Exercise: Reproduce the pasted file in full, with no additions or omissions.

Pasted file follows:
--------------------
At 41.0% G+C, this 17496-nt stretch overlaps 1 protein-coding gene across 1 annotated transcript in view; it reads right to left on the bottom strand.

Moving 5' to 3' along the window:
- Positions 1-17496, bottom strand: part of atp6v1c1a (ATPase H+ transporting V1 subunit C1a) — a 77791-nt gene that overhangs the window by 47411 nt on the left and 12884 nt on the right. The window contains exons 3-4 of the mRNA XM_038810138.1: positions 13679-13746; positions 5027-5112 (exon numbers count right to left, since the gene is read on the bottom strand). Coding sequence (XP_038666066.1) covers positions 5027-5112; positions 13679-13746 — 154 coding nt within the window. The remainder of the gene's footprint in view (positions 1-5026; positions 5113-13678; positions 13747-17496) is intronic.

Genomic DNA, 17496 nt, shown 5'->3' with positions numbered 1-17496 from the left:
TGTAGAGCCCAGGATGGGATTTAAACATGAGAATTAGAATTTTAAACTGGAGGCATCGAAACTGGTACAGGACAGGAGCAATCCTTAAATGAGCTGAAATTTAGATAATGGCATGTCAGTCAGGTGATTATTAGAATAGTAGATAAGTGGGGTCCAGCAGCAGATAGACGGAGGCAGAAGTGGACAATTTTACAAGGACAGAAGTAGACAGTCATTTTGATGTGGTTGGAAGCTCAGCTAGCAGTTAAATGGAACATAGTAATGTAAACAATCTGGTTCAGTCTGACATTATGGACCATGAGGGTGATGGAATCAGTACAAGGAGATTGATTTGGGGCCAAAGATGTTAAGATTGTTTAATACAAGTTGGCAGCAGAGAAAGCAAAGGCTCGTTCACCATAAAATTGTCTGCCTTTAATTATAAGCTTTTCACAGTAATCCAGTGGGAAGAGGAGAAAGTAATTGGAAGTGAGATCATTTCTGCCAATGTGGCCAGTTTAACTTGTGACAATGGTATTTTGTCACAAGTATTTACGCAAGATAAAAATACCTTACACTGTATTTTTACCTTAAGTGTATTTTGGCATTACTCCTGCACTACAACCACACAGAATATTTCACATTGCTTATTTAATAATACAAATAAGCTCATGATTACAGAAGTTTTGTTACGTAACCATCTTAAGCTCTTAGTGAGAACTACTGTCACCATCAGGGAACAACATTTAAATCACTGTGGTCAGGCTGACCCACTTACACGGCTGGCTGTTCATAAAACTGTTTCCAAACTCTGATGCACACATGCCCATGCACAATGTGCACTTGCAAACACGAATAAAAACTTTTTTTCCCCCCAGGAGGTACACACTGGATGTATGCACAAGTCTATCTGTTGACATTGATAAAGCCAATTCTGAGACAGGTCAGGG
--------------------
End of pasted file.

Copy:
At 41.0% G+C, this 17496-nt stretch overlaps 1 protein-coding gene across 1 annotated transcript in view; it reads right to left on the bottom strand.

Moving 5' to 3' along the window:
- Positions 1-17496, bottom strand: part of atp6v1c1a (ATPase H+ transporting V1 subunit C1a) — a 77791-nt gene that overhangs the window by 47411 nt on the left and 12884 nt on the right. The window contains exons 3-4 of the mRNA XM_038810138.1: positions 13679-13746; positions 5027-5112 (exon numbers count right to left, since the gene is read on the bottom strand). Coding sequence (XP_038666066.1) covers positions 5027-5112; positions 13679-13746 — 154 coding nt within the window. The remainder of the gene's footprint in view (positions 1-5026; positions 5113-13678; positions 13747-17496) is intronic.

Genomic DNA, 17496 nt, shown 5'->3' with positions numbered 1-17496 from the left:
TGTAGAGCCCAGGATGGGATTTAAACATGAGAATTAGAATTTTAAACTGGAGGCATCGAAACTGGTACAGGACAGGAGCAATCCTTAAATGAGCTGAAATTTAGATAATGGCATGTCAGTCAGGTGATTATTAGAATAGTAGATAAGTGGGGTCCAGCAGCAGATAGACGGAGGCAGAAGTGGACAATTTTACAAGGACAGAAGTAGACAGTCATTTTGATGTGGTTGGAAGCTCAGCTAGCAGTTAAATGGAACATAGTAATGTAAACAATCTGGTTCAGTCTGACATTATGGACCATGAGGGTGATGGAATCAGTACAAGGAGATTGATTTGGGGCCAAAGATGTTAAGATTGTTTAATACAAGTTGGCAGCAGAGAAAGCAAAGGCTCGTTCACCATAAAATTGTCTGCCTTTAATTATAAGCTTTTCACAGTAATCCAGTGGGAAGAGGAGAAAGTAATTGGAAGTGAGATCATTTCTGCCAATGTGGCCAGTTTAACTTGTGACAATGGTATTTTGTCACAAGTATTTACGCAAGATAAAAATACCTTACACTGTATTTTTACCTTAAGTGTATTTTGGCATTACTCCTGCACTACAACCACACAGAATATTTCACATTGCTTATTTAATAATACAAATAAGCTCATGATTACAGAAGTTTTGTTACGTAACCATCTTAAGCTCTTAGTGAGAACTACTGTCACCATCAGGGAACAACATTTAAATCACTGTGGTCAGGCTGACCCACTTACACGGCTGGCTGTTCATAAAACTGTTTCCAAACTCTGATGCACACATGCCCATGCACAATGTGCACTTGCAAACACGAATAAAAACTTTTTTTCCCCCCAGGAGGTACACACTGGATGTATGCACAAGTCTATCTGTTGACATTGATAAAGCCAATTCTGAGACAGGTCAGGG